A Complete Denture is an appliance that replaces all the teeth in one jaw. It is not cemented or attached to any structures in the mouth and can be taken out.
The base of a complete denture is made of pink acrylic. The teeth are made of Tooth Colored acrylic or porcelain which attach into the base.
A complete denture restores function and appearance to a jaw with no teeth. It is the most cost effective way of replacing all the teeth in one jaw. A complete denture can also provide important support to facial structures such as the lips, helping to maintain a more youthful appearance.
A complete denture, even under the best of circumstances, DOES NOT have the same chewing efficiency as natural teeth. The ability to chew food depends on the stability, support and retention of the denture. Stability, support and retention are affected by many factors, including the amount and type of bone, gums and saliva present in the patient’s mouth as well as the shape of the patient’s jaw and how it fits with the opposing teeth.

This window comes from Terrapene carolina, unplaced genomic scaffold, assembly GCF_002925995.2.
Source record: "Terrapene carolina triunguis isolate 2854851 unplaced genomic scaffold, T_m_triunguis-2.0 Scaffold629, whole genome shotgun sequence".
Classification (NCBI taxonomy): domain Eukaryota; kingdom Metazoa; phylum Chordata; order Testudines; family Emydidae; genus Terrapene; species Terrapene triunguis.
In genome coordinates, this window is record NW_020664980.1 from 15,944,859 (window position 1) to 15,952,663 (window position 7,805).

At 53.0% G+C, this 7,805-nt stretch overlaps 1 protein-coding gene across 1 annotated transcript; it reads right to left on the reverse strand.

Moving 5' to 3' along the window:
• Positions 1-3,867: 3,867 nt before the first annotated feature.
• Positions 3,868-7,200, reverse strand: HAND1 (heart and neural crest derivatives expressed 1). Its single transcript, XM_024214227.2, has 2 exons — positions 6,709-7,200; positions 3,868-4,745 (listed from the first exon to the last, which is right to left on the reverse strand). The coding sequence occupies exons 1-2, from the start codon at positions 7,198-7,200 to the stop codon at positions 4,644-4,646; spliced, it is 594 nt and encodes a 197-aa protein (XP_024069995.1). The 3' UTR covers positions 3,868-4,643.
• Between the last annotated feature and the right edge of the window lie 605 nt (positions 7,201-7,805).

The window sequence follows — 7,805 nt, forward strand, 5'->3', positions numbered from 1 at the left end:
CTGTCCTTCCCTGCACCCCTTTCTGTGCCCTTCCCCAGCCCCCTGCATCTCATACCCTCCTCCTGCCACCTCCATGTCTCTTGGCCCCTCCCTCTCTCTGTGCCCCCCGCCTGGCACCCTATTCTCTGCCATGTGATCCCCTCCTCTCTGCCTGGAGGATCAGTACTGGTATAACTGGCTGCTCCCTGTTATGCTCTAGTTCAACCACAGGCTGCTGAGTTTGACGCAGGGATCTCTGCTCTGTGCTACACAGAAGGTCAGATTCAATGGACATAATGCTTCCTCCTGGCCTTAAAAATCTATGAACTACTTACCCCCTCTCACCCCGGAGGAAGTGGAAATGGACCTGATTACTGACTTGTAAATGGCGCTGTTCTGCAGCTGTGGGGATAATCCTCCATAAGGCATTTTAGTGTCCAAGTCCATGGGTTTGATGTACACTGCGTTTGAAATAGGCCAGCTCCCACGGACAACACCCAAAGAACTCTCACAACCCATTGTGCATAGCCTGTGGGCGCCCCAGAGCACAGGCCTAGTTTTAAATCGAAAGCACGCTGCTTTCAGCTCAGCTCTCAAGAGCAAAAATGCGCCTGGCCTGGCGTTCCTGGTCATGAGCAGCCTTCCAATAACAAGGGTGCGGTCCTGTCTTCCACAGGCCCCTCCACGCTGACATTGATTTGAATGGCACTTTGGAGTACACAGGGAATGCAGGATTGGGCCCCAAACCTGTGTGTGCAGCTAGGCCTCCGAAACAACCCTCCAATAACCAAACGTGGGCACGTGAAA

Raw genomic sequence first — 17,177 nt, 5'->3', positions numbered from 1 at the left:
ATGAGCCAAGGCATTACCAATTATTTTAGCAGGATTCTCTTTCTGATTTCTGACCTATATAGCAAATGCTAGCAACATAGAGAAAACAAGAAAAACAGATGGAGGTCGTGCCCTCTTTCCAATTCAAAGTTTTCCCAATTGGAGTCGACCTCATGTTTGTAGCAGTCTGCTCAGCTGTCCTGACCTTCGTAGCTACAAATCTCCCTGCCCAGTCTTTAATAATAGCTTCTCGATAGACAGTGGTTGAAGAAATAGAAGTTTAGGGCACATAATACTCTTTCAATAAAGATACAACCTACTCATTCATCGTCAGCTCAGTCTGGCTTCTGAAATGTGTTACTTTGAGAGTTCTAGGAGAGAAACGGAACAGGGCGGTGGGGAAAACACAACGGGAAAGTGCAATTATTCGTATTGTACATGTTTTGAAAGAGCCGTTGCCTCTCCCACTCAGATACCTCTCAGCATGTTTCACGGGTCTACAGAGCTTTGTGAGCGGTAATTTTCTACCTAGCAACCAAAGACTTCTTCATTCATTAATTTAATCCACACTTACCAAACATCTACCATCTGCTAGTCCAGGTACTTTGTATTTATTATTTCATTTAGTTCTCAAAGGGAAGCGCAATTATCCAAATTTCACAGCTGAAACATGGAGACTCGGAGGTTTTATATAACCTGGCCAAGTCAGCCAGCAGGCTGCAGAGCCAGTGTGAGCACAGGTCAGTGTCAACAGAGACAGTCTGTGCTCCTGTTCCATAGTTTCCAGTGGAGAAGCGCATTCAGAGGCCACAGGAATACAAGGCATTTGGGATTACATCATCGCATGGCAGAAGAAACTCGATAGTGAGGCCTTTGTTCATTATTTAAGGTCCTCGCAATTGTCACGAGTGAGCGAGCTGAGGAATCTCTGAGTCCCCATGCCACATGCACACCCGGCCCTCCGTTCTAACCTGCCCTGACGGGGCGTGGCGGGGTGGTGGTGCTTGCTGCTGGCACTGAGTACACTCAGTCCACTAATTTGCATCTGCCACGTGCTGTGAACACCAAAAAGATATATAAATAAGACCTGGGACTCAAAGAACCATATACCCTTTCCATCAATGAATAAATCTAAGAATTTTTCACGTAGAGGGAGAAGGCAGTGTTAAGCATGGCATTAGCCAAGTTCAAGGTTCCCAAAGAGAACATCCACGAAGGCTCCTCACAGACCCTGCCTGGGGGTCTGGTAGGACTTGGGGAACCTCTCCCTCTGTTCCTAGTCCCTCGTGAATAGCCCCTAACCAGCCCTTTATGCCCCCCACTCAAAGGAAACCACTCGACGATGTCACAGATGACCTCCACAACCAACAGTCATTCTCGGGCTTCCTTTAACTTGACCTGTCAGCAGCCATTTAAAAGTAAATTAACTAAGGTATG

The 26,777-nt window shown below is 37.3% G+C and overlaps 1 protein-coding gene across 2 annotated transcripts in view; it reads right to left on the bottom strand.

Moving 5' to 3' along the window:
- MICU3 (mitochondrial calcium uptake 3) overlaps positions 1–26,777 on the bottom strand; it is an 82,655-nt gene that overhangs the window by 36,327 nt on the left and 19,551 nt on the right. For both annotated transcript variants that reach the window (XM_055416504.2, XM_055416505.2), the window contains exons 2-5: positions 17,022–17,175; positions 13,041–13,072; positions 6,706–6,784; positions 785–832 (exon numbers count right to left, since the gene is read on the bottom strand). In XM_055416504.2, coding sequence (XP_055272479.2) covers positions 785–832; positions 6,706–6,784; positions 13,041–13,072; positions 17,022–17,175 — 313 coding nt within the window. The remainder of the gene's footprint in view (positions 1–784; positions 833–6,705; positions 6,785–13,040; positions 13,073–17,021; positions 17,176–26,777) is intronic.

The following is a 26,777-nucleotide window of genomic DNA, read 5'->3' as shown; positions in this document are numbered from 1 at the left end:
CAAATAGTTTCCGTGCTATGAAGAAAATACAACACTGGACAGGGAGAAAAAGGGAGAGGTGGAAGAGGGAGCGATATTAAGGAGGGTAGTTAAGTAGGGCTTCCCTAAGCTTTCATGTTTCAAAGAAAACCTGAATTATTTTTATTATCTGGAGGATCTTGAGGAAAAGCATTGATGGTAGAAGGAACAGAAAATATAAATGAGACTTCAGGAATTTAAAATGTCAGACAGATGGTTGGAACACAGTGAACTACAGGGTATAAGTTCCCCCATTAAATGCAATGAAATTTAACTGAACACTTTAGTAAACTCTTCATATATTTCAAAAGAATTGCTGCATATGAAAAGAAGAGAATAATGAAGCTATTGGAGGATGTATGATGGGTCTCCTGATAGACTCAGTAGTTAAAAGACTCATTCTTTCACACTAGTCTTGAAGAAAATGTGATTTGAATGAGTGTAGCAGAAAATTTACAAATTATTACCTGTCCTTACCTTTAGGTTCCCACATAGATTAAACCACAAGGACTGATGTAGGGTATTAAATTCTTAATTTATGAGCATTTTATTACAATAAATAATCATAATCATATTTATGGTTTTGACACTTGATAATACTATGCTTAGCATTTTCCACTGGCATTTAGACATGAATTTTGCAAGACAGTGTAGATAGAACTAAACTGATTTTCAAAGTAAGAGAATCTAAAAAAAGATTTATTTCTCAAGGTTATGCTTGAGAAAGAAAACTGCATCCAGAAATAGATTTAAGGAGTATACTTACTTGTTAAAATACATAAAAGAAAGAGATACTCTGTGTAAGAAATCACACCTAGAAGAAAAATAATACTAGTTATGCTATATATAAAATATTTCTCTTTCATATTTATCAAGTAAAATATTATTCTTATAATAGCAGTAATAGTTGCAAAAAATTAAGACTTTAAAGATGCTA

The alternatives to having a complete denture are:
- Implants which attach to:
- Crowns or bridges
- A complete implant retained or implant supported denture
- Leave your mouth as it is
Uneven or excessive bite forces may cause wear or fracture of the denture teeth or denture base. Chewing will make a complete denture rock slightly in the mouth; the more uneven the biting force, the more the complete denture will rock.
To keep the tissue under the appliance healthy, your denture should be left out of your mouth during sleep. The teeth in the denture are not as strong as your natural teeth and you will not be able to chew as heavily on them. The appliance will tend to get food trapped underneath it and you may have to remove and clean it after eating. The fit between a complete denture and the gums is very important for retention, and therefore must be re-established every 2-5 years as gums are constantly undergoing small change.